Cook describes preparing two pots every day. One of the pots is for her master, and it is full of the best things she has prepared. The other one, while less rich, is sweeter to her because it is meant for her beloved family.
Cook places greater value on personal riches, such as her family’s love, than material differences, such as receiving a higher-quality meal. In this way, she shows that family is capable of offsetting the unjust effects of even a deeply unequal system.
One day, Cook calls Chapel while cooking but does not hear him answer. After walking around and listening carefully, she hears a voice that sounds like Chapel’s but is not fully his. When she walks toward the sound and listens through the door where Mr. Whitechapel keeps his books—a room Cook has never dared enter—she hears Chapel reading loud and strong, like the master’s prayers at Christmas, and has to stifle a cry of surprise.
Chapel’s metaphorical transformation, through his voice, from slave to master constitutes a subversive reversal of roles. It suggests not only that Chapel is just as intellectually capable as Mr. Whitechapel, but also that he is potentially capable of rebelling against his status as slave and, through reading, develop his intellectual freedom.
Cook runs back to the kitchen and yells Chapel’s name again, this time hearing his answer in a voice she recognizes. Chapel runs toward her and hugs her, and she notices how happy he looks. When claims that he was simply daydreaming, Cook warns him against walking around the house and distracting Lydia. She does not, however, say anything about hearing him read, nor does she tell him to keep away from books. Instead, she feels a swelling of pride at knowing that her son can sound like the master. At the same time, she worries about having to talk about this with Whitechapel.
Unlike Whitechapel, who sees Chapel’s happiness as a threat to the young boy’s life, Cook understands that her son’s happiness is an important aspect of his life that must be safeguarded and nourished. She sees Chapel’s intellectual growth as a process of personal and collective transformation, as it not only influences the boy’s individual well-being but also subverts an entire system of inequality. Her decision to keep quiet about what she has discovered makes her complicit of Chapel’s rebellion, showing that she supports his endeavor.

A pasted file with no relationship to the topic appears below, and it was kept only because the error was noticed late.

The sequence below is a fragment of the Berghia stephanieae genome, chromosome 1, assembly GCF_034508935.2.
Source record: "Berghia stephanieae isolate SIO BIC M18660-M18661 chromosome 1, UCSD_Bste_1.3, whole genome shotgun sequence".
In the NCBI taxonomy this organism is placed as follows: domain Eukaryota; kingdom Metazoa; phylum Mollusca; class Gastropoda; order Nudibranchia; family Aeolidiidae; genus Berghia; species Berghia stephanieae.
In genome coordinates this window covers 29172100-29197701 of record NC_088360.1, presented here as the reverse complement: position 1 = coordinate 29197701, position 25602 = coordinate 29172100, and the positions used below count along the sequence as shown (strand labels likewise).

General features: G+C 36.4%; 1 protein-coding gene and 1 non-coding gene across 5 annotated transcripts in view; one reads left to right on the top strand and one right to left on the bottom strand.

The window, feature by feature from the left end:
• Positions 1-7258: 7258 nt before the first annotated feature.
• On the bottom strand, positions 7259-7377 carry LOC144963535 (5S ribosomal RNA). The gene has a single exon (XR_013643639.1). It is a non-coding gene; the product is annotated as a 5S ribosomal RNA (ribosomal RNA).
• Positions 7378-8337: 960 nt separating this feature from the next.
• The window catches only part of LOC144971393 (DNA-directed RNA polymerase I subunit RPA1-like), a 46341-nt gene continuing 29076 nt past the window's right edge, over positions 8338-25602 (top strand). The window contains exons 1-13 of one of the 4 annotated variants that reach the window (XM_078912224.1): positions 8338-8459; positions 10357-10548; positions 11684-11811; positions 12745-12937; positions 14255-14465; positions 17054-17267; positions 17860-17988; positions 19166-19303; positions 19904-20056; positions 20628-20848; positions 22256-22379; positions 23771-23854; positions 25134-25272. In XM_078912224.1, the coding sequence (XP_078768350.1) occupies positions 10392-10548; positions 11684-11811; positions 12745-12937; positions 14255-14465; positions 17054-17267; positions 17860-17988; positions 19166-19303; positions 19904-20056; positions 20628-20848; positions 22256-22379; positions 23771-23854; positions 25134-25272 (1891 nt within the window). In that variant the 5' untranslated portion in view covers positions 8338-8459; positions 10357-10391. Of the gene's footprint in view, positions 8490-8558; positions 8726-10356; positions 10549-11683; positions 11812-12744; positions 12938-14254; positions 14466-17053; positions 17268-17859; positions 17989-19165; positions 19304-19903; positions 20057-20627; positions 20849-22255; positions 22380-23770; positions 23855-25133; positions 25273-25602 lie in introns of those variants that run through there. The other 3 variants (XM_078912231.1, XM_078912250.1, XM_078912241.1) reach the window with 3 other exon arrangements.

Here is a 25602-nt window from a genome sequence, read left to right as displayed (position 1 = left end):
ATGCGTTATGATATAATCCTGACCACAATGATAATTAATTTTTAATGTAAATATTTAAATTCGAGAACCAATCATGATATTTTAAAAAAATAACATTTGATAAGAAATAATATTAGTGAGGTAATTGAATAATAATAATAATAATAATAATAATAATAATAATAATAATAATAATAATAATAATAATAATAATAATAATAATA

Cook tries to convince herself that what she heard is unimportant, but she cannot avoid admitting that Chapel’s action is a bold, subversive act. Ultimately, she concludes that she wants neither herself nor Whitechapel to tell their son that he cannot read. Despite loving her husband and respecting his beliefs, she resolves to keep this secret for him, because she trusts that her son’s voice when he reads is just as powerful and righteous as her husband’s voice when he tells her that slaves should obey their masters and not learn to read. She continues to cook, looking forward to her husband and son’s reactions when they will smell the delicious things she has prepared for them.
Cook’s decision to support her child demonstrates her devotion to Chapel’s growth, beyond any boundaries that slavery might erect to crush the young boy’s happiness. Unlike her husband, she understands that dignity does not only derive from protecting one’s life, but also from protecting one’s internal life, made of dreams and hopes, however unattainable they might be. Cook concludes that obedience and rebellion are two valid modes of behavior, but that everyone should be free to choose which one they want to adopt.